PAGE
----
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Early-years Education for Children with Special Needs: Objectives and Tasks

Background and aims

Social developments and a changing legal framework have altered the target population for early-years education for children with special needs. Today, provision for special needs education in younger years is no longer primarily targeted at children who display a manifest disability due to an early impairment, but is also available to children whose development is at risk.

Special needs education is now an important factor in the provision of professional support for young children with disabilities and those who face development risks in their family and care environment. However, there are few studies about the impact the changes have had in practice. The aim of the proposed study is to obtain systematic, differentiated insights into the realities of professional life and the work actually done by early-year educators.


The research is structured around key tasks and the activities that serve them, which are tested for current relevance. Drawing on the classification in Weiss et al. (2004), the following key tasks are examined:

  1. Preventive measures and early detection
  2. Diagnostics
  3. Development support for children
  4. Advice and assistance for carers/family
  5. Coordination of support systems

The study examines which activities are demonstrably taking place in practice, what weight is attributed to them, and how early-years special needs educators personally experience their skills within these fields. The empirical identification of activities should serve to attribute these to the key tasks defined in the theory, and features flagged up by experience sampling will be discussed.


The experience sampling method (ESM) was used to obtain snapshot data about current activities and how the subjects experience their own skills in everyday professional work. The quantitative survey was conducted using texting (smartphones) with 117 female early childhood special educators and 4 male early childhood special educators in 16 Swiss cantons in the German-speaking part of Switzerland. On five work days, the participants were sent eight texts per day to capture ‘snapshots’ of their current activities and experience. With 121 persons, this results theoretically in 4,840 snapshots, of which a total of 3,799 snapshots were included in the analyses. In addition, at the end of the ESM week, the participants filled in a questionnaire on personal data, educational background and various aspects of their current work situation.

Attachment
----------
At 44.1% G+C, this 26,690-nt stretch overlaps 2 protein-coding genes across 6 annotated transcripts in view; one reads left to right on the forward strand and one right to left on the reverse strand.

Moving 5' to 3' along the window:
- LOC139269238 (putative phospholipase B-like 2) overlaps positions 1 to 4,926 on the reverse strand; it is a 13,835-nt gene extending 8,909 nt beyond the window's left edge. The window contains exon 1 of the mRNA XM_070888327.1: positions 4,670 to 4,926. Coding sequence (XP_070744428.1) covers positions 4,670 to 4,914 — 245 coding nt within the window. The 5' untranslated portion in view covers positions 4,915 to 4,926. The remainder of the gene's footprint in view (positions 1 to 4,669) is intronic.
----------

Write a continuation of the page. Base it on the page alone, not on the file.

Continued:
1. The early childhood special education professionals were currently engaging in the task area ‘promotion of the child’ at 52% of the snapshot time points and in ‘advising and supporting parents and other key persons’ at 14% of the time points. They were engaging in interdisciplinary cooperation at another 14% of the time points and in ‘diagnostics’ at 12% of the time points. They were engaging in ‘early detection and prevention’ at 2% of the time points. At the remaining 6% of the time points the professionals were engaging in team tasks or tasks that could not be assigned to any of the task areas.
  2. The educators’ reported subjective importance of and estimated expenditure of time for the task areas tended to differ from their actual time expenditure. This was especially the case for the task areas ‘promotion of the child’ and ‘advising and supporting parents and other key persons’: Time expended for ‘promotion of the child’ was clearly higher than subjective importance and estimated time expenditure would indicate, but in the task area ‘advising and supporting parents and other key persons’, the opposite was the case:  The educators’ reported subjective importance of and estimated time expenditure for that task area was clearly higher than the time that they actually spent on it.
  3. The participants reported that they were relatively stressed at just one third of all snapshot time points. Found to be potentially stressful were mainly conversations with parents within the task area ‘advising and supporting parents and other key persons’ and conversations with other professionals (in the task area ‘interdisciplinary cooperation and coordination of help systems’).



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